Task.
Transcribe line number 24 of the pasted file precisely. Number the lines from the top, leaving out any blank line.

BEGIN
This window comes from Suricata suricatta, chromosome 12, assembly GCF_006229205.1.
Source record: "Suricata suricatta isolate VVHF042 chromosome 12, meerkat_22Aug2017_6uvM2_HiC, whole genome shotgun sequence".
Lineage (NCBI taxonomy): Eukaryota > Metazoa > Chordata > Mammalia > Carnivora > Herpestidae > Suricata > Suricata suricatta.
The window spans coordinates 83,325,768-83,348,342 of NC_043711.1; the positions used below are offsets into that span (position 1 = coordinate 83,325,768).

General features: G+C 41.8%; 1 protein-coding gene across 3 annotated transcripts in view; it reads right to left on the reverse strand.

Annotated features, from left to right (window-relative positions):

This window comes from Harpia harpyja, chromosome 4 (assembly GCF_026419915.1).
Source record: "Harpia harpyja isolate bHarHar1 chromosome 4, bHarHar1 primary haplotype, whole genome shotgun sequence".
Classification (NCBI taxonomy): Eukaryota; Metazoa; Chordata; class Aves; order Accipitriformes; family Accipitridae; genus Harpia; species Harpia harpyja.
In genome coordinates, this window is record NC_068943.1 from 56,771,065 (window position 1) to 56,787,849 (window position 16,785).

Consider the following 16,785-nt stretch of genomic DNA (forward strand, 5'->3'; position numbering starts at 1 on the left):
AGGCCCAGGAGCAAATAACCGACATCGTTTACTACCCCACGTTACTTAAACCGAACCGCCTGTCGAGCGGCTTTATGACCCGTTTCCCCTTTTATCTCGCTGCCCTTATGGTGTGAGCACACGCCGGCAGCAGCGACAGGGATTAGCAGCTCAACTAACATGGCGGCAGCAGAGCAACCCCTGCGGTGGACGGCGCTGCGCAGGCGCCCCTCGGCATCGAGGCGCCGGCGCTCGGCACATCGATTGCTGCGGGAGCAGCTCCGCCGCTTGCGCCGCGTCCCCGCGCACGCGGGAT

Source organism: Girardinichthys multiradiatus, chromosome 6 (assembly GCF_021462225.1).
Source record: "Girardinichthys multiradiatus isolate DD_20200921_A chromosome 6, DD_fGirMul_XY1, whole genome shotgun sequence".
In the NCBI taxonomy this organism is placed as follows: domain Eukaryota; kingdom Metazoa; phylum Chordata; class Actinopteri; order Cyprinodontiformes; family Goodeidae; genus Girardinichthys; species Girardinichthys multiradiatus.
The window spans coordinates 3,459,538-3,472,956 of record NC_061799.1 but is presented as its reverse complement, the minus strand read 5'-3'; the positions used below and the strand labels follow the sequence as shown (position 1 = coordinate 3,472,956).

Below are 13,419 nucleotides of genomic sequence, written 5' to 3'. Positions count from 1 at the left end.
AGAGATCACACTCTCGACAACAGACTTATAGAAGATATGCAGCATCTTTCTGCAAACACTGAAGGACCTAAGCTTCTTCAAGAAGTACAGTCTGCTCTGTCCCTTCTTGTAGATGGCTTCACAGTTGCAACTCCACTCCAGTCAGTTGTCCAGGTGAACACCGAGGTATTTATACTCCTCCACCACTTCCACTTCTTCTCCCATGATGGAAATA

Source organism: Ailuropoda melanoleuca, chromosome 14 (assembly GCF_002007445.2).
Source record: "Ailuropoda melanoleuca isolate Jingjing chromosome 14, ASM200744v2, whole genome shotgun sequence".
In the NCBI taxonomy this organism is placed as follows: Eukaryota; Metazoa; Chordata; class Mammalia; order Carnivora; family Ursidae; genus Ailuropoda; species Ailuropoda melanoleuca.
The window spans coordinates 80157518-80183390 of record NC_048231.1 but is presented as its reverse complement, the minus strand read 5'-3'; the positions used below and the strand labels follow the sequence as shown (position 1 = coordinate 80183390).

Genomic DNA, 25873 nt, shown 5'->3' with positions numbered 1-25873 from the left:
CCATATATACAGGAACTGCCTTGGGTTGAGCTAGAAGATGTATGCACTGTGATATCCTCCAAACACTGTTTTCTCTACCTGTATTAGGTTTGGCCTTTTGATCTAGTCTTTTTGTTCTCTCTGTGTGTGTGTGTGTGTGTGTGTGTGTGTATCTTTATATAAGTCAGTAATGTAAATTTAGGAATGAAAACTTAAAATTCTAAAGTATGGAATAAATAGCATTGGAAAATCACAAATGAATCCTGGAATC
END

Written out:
CCATATATACAGGAACTGCCTTGGGTTGAGCTAGAAGATGTATGCACTGTGATATCCTCCAAACACTGTTTTCTCTACCTGTATTAGGTTTGGCCTTTTGATCTAGTCTTTTTGTTCTCTCTGTGTGTGTGTGTGTGTGTGTGTGTGTGTATCTTTATATAAGTCAGTAATGTAAATTTAGGAATGAAAACTTAAAATTCTAAAGTATGGAATAAATAGCATTGGAAAATCACAAATGAATCCTGGAATC